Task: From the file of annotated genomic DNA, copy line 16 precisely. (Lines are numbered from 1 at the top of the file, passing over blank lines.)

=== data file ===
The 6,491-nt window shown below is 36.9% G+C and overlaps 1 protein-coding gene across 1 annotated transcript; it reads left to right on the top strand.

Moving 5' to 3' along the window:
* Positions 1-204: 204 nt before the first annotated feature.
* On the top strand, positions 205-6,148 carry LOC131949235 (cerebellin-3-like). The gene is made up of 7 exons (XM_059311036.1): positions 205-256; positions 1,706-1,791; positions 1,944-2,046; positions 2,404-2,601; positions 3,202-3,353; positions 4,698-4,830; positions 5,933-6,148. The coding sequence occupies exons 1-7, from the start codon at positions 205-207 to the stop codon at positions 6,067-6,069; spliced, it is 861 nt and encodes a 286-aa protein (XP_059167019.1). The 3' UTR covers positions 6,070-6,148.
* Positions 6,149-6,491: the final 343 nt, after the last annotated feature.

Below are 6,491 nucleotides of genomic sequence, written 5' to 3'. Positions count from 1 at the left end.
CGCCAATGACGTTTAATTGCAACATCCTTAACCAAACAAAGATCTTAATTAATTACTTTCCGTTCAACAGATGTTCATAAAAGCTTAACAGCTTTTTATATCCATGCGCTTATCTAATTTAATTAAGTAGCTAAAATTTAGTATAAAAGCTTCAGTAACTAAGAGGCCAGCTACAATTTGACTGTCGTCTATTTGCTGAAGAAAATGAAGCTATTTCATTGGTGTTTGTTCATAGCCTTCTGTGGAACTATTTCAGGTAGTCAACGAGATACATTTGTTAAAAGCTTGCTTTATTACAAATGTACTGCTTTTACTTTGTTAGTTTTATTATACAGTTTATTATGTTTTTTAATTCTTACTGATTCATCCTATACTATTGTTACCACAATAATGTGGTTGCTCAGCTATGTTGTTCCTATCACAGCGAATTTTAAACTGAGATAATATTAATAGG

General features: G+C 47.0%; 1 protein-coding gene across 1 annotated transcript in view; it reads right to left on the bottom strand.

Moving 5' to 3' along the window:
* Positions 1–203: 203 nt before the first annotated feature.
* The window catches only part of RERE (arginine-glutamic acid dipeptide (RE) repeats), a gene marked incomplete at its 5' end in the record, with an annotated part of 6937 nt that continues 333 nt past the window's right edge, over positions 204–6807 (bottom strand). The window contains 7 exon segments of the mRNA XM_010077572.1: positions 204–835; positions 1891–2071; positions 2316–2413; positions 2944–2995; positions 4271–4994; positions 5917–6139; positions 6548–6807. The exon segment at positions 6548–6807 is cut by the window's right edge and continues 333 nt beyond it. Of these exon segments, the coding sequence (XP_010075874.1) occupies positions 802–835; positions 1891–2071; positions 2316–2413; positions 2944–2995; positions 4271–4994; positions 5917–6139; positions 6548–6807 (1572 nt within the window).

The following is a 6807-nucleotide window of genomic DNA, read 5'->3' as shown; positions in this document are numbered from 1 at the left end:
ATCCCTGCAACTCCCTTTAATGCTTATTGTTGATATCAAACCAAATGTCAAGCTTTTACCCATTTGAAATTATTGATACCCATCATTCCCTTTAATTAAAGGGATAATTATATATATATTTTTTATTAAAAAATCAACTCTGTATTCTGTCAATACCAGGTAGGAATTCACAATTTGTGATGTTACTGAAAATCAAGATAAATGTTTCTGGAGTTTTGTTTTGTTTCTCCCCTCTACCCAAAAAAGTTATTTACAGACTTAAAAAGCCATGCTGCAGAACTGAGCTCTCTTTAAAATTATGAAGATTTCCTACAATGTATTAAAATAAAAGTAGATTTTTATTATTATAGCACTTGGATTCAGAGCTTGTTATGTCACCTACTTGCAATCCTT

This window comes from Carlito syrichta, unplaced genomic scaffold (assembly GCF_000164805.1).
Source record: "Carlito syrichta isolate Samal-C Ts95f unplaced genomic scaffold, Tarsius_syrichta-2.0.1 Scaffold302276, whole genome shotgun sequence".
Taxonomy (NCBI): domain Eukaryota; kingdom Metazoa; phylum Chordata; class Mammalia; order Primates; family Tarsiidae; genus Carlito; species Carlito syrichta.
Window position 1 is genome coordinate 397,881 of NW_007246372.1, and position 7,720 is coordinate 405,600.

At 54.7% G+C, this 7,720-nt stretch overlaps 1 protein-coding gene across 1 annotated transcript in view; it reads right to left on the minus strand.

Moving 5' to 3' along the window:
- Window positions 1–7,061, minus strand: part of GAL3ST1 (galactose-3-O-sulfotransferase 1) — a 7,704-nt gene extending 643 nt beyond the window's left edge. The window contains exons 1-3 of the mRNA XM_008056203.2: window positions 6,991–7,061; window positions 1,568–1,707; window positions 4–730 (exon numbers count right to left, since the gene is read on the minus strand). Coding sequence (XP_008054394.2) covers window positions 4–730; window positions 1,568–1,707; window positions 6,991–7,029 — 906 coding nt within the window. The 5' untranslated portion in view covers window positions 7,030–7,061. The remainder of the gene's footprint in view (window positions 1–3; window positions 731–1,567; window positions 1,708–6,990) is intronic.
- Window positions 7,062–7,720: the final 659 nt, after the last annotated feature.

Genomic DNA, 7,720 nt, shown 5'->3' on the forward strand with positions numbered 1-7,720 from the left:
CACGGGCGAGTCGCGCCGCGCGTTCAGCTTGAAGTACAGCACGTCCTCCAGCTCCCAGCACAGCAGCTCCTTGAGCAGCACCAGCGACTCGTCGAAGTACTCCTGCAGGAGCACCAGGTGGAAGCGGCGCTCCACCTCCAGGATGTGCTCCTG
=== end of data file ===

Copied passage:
Taxonomy (NCBI): domain Eukaryota; kingdom Metazoa; phylum Chordata; class Mammalia; order Primates; family Tarsiidae; genus Carlito; species Carlito syrichta.